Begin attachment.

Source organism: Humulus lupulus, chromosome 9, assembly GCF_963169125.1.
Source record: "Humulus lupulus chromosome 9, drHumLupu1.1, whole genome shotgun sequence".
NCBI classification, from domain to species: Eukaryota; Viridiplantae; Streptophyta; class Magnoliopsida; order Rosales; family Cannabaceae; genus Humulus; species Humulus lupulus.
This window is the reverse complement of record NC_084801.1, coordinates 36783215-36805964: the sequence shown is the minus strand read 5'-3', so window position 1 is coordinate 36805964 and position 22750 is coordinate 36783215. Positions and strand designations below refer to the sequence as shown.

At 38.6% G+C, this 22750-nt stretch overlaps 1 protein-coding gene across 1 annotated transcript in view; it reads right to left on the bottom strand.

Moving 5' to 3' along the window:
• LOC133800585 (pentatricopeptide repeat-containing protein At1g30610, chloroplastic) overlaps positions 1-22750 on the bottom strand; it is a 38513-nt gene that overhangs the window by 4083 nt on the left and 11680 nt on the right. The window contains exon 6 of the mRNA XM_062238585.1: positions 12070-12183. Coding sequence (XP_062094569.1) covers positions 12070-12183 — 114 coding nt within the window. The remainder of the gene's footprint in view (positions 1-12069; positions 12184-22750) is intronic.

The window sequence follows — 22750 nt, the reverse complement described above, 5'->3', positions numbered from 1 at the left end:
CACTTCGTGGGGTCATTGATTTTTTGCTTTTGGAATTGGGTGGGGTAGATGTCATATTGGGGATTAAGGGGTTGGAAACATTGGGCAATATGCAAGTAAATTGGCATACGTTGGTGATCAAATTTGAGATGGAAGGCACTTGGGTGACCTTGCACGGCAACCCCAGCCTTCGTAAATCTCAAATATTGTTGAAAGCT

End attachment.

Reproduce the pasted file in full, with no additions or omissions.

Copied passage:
Source organism: Humulus lupulus, chromosome 9, assembly GCF_963169125.1.
Source record: "Humulus lupulus chromosome 9, drHumLupu1.1, whole genome shotgun sequence".
NCBI classification, from domain to species: Eukaryota; Viridiplantae; Streptophyta; class Magnoliopsida; order Rosales; family Cannabaceae; genus Humulus; species Humulus lupulus.
This window is the reverse complement of record NC_084801.1, coordinates 36783215-36805964: the sequence shown is the minus strand read 5'-3', so window position 1 is coordinate 36805964 and position 22750 is coordinate 36783215. Positions and strand designations below refer to the sequence as shown.

At 38.6% G+C, this 22750-nt stretch overlaps 1 protein-coding gene across 1 annotated transcript in view; it reads right to left on the bottom strand.

Moving 5' to 3' along the window:
• LOC133800585 (pentatricopeptide repeat-containing protein At1g30610, chloroplastic) overlaps positions 1-22750 on the bottom strand; it is a 38513-nt gene that overhangs the window by 4083 nt on the left and 11680 nt on the right. The window contains exon 6 of the mRNA XM_062238585.1: positions 12070-12183. Coding sequence (XP_062094569.1) covers positions 12070-12183 — 114 coding nt within the window. The remainder of the gene's footprint in view (positions 1-12069; positions 12184-22750) is intronic.

The window sequence follows — 22750 nt, the reverse complement described above, 5'->3', positions numbered from 1 at the left end:
CACTTCGTGGGGTCATTGATTTTTTGCTTTTGGAATTGGGTGGGGTAGATGTCATATTGGGGATTAAGGGGTTGGAAACATTGGGCAATATGCAAGTAAATTGGCATACGTTGGTGATCAAATTTGAGATGGAAGGCACTTGGGTGACCTTGCACGGCAACCCCAGCCTTCGTAAATCTCAAATATTGTTGAAAGCT